The Morning Report
Subscribe now. Get smarter tomorrow.
Monday, Dec. 4, 2006 | In a county marked by perpetual sunshine, Alan House is winter’s caretaker.
Indeed, a bit of the frigid season lives at his House Evergreen Forest in Alpine, just a couple of miles from Interstate 8 but a world away from the daily, sunny grind.
Here, one morning soon after Thanksgiving, the clouds are dark and grey and pregnant. Hand-stenciled green trees on a wooden sign mark the driveway of House’s five-acre property. The Christmas tree farm is open for another season, and House greets visitors with a handshake, a bit of warmth in the foggy drizzle.
His hands are rough and mottled and leathery, marked with brown sunspots, fresh scabs and old scars. His fingernails are clean, but they glow yellow from years of carrying dirt beneath them.
For House, life and death are in the dirt.
He majored in soil sciences in college. Now, soil’s a bit like House’s business partner – cooperating with him to nurture hundreds of Monterey pine seedlings each year. But coaxing life from the ground hardly encompasses House’s entire relationship with dirt. He also knows something about putting life back in.
The Christmas tree farmer moonlights as the manager of the El Cajon Cemetery. He’s been employed there for more than three decades, a gig he took to help make his $47 monthly mortgage payment for his Alpine land. He started digging graves, by hand, for $2 an hour. “I was young and dumb,” he says. But it was enough to supplement the money he’d saved in his four-year stint as a soil inspector for the federal government.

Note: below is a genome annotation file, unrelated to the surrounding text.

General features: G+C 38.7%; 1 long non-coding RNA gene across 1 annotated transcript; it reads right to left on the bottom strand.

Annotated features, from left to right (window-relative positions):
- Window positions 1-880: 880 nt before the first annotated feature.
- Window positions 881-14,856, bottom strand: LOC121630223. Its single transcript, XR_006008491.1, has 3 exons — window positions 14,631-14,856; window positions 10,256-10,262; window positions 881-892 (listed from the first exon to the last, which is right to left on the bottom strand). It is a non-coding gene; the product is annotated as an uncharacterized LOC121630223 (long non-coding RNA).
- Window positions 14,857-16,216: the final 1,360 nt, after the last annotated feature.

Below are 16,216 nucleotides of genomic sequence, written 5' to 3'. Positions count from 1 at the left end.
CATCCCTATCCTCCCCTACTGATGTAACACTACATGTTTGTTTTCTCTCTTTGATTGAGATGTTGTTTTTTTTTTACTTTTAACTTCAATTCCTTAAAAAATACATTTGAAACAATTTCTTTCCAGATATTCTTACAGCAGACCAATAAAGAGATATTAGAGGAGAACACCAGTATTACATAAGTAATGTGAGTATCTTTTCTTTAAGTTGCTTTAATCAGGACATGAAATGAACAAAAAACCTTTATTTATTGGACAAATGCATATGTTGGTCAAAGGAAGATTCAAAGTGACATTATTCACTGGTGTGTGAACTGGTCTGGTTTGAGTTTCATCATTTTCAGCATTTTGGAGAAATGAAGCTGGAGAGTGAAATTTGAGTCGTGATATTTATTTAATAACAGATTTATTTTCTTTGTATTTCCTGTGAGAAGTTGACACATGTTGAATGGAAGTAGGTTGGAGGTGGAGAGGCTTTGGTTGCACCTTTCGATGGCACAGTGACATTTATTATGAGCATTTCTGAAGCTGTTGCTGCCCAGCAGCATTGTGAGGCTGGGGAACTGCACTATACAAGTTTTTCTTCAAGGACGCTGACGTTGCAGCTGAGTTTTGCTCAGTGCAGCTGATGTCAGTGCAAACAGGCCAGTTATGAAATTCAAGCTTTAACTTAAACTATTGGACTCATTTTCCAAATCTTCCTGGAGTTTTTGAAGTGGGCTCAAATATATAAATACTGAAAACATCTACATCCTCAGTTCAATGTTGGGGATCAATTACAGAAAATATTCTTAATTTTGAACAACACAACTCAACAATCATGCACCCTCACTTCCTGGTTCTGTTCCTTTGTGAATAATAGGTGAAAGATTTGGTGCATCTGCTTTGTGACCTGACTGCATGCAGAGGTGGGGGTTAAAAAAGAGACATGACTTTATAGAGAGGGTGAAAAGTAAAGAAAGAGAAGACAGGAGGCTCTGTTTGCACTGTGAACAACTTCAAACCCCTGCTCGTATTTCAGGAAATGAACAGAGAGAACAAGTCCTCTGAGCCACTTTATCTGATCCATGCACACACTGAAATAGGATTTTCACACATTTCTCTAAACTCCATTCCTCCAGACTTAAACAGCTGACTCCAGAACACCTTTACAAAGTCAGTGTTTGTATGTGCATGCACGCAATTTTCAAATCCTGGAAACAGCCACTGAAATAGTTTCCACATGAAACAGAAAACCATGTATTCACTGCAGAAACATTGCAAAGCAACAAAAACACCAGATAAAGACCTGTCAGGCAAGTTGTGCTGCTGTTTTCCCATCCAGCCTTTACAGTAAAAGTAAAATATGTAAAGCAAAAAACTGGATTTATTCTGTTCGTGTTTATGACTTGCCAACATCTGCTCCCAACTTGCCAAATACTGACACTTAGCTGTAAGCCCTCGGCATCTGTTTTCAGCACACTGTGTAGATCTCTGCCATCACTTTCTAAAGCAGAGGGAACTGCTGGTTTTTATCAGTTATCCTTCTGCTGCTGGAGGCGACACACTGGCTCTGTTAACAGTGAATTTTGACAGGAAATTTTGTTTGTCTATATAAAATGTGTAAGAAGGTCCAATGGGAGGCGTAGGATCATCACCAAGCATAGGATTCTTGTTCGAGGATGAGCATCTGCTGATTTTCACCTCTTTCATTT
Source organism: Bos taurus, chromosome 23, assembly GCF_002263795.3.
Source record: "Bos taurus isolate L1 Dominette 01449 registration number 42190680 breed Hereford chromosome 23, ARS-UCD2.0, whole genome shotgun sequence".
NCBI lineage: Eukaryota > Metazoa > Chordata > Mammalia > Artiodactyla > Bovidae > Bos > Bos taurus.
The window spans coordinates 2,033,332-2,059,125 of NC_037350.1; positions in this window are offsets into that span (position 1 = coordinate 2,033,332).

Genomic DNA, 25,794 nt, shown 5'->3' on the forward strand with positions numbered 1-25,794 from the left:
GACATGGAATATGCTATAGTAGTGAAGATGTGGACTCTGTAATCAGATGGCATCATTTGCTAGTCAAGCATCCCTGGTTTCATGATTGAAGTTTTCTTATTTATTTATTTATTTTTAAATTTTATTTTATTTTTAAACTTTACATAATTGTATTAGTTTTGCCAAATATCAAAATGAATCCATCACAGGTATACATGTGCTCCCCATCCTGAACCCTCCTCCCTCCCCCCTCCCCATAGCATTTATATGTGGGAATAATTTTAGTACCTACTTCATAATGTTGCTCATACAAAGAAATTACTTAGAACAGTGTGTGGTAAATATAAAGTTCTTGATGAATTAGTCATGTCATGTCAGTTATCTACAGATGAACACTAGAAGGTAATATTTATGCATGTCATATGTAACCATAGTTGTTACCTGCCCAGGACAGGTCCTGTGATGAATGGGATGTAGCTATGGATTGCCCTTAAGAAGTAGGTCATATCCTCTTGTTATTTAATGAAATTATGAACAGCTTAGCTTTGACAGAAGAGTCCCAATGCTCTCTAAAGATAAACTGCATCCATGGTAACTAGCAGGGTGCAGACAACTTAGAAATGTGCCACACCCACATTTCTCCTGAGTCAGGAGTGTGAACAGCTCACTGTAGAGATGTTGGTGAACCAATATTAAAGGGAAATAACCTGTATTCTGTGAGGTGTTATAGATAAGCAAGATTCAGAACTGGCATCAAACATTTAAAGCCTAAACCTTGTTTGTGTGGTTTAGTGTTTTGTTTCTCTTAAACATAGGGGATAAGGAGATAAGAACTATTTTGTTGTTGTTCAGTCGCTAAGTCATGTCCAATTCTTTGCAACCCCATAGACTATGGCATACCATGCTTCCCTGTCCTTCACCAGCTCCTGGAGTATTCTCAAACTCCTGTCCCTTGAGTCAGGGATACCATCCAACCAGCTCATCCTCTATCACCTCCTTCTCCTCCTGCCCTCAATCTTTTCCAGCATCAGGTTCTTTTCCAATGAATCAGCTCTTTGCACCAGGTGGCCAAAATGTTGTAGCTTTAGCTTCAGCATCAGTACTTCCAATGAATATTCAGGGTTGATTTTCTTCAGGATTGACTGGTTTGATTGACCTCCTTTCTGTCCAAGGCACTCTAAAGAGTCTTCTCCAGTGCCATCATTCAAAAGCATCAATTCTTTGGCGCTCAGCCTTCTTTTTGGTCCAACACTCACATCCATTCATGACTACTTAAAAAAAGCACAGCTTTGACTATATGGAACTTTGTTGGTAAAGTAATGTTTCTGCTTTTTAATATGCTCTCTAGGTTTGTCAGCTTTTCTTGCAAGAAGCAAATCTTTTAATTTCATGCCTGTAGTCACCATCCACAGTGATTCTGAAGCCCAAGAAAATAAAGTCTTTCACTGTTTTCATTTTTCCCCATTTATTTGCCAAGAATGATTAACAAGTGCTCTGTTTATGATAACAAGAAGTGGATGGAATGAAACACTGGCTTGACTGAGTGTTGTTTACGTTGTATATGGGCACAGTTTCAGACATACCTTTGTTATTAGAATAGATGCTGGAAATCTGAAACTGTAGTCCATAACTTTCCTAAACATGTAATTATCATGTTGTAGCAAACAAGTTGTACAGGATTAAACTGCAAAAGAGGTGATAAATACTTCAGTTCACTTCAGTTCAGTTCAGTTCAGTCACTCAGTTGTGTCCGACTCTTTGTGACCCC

He sometimes reads the newspaper for the obituaries. “Looking for my future work,” he chuckles. The mortgage is paid off now, but House still works at the cemetery, a licensed sales manager for “underground realty.”
But the tree farm is his first love. He built it from the ground up, motivated by an inexplicable “inner desire.” He guesses that desire first sprouted when he grew peas in his family’s Nestor backyard as an 8-year-old, a venture that yielded a stalk taller than his father. “I was always growing things, doing things,” he says.
His interest in science led him to Cal Poly in San Luis Obispo, where he earned a Bachelor of Science degree before taking a soil quality inspection job in Escondido for the U.S. Department of Agriculture.
When faced with a job transfer to Imperial County, House decided it was time to test his Christmas tree calling – and the market. He planted about 100 trees on his dad’s property in El Cajon and started selling. Finding success, he spotted the property in Alpine and bought it for about $2,500 an acre. House wrestled the farm into existence – carving it out of a ravine and hand-digging a well.
For many of House’s customers, the tree farm – and the town of Alpine – is a place remembered about once a year. They arrive in their cars or SUVs with kids and dogs and picnic lunches in tow, cut down a tree to purchase, and hop back on the freeways to head home.
But House and his handyman, Bernie Threet, live on this mountain all year. They don’t live in the San Diego of beaches and palm trees, or condos and nightlife, or freeways and box stores. They’re rooted in mountains and evergreens and bumpy roads, but they, too, cheer for the Chargers.
In the quiet forest that bears his name, House’s excited voice is surpassed in volume only by his laugh, a giggle that bubbles forth every four minutes or so. That’s about how long it takes before he interrupts himself with an anecdote, with some pressing detail to share. Thirty-eight years at the farm, and House is full of stories.